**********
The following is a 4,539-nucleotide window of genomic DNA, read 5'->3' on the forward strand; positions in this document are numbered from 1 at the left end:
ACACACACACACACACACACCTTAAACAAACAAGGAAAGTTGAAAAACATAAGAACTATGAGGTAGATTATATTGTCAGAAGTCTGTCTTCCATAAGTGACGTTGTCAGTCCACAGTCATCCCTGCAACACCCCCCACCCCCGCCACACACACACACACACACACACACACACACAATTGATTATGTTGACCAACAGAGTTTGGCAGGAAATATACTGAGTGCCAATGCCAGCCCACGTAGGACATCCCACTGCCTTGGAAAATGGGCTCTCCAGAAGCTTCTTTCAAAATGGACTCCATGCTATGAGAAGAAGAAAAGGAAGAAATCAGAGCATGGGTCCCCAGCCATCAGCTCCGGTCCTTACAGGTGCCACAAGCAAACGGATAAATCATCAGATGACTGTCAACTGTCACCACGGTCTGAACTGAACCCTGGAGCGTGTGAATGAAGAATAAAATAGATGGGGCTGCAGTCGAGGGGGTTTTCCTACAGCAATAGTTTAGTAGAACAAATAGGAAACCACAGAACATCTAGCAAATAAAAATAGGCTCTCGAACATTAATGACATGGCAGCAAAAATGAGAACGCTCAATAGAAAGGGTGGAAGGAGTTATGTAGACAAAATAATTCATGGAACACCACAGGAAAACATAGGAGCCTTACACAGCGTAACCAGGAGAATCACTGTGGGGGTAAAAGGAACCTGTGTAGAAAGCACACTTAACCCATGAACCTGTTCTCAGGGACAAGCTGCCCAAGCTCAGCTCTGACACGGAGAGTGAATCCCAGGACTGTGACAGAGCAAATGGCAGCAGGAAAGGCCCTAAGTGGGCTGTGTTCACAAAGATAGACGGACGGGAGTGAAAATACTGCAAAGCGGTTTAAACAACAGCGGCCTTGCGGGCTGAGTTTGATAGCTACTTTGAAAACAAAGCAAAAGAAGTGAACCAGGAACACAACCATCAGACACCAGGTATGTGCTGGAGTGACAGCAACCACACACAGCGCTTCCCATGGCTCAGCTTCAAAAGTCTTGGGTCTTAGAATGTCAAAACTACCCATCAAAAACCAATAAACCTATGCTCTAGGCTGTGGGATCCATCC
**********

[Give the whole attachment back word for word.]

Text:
The following is a 4,539-nucleotide window of genomic DNA, read 5'->3' on the forward strand; positions in this document are numbered from 1 at the left end:
ACACACACACACACACACACCTTAAACAAACAAGGAAAGTTGAAAAACATAAGAACTATGAGGTAGATTATATTGTCAGAAGTCTGTCTTCCATAAGTGACGTTGTCAGTCCACAGTCATCCCTGCAACACCCCCCACCCCCGCCACACACACACACACACACACACACACACACAATTGATTATGTTGACCAACAGAGTTTGGCAGGAAATATACTGAGTGCCAATGCCAGCCCACGTAGGACATCCCACTGCCTTGGAAAATGGGCTCTCCAGAAGCTTCTTTCAAAATGGACTCCATGCTATGAGAAGAAGAAAAGGAAGAAATCAGAGCATGGGTCCCCAGCCATCAGCTCCGGTCCTTACAGGTGCCACAAGCAAACGGATAAATCATCAGATGACTGTCAACTGTCACCACGGTCTGAACTGAACCCTGGAGCGTGTGAATGAAGAATAAAATAGATGGGGCTGCAGTCGAGGGGGTTTTCCTACAGCAATAGTTTAGTAGAACAAATAGGAAACCACAGAACATCTAGCAAATAAAAATAGGCTCTCGAACATTAATGACATGGCAGCAAAAATGAGAACGCTCAATAGAAAGGGTGGAAGGAGTTATGTAGACAAAATAATTCATGGAACACCACAGGAAAACATAGGAGCCTTACACAGCGTAACCAGGAGAATCACTGTGGGGGTAAAAGGAACCTGTGTAGAAAGCACACTTAACCCATGAACCTGTTCTCAGGGACAAGCTGCCCAAGCTCAGCTCTGACACGGAGAGTGAATCCCAGGACTGTGACAGAGCAAATGGCAGCAGGAAAGGCCCTAAGTGGGCTGTGTTCACAAAGATAGACGGACGGGAGTGAAAATACTGCAAAGCGGTTTAAACAACAGCGGCCTTGCGGGCTGAGTTTGATAGCTACTTTGAAAACAAAGCAAAAGAAGTGAACCAGGAACACAACCATCAGACACCAGGTATGTGCTGGAGTGACAGCAACCACACACAGCGCTTCCCATGGCTCAGCTTCAAAAGTCTTGGGTCTTAGAATGTCAAAACTACCCATCAAAAACCAATAAACCTATGCTCTAGGCTGTGGGATCCATCC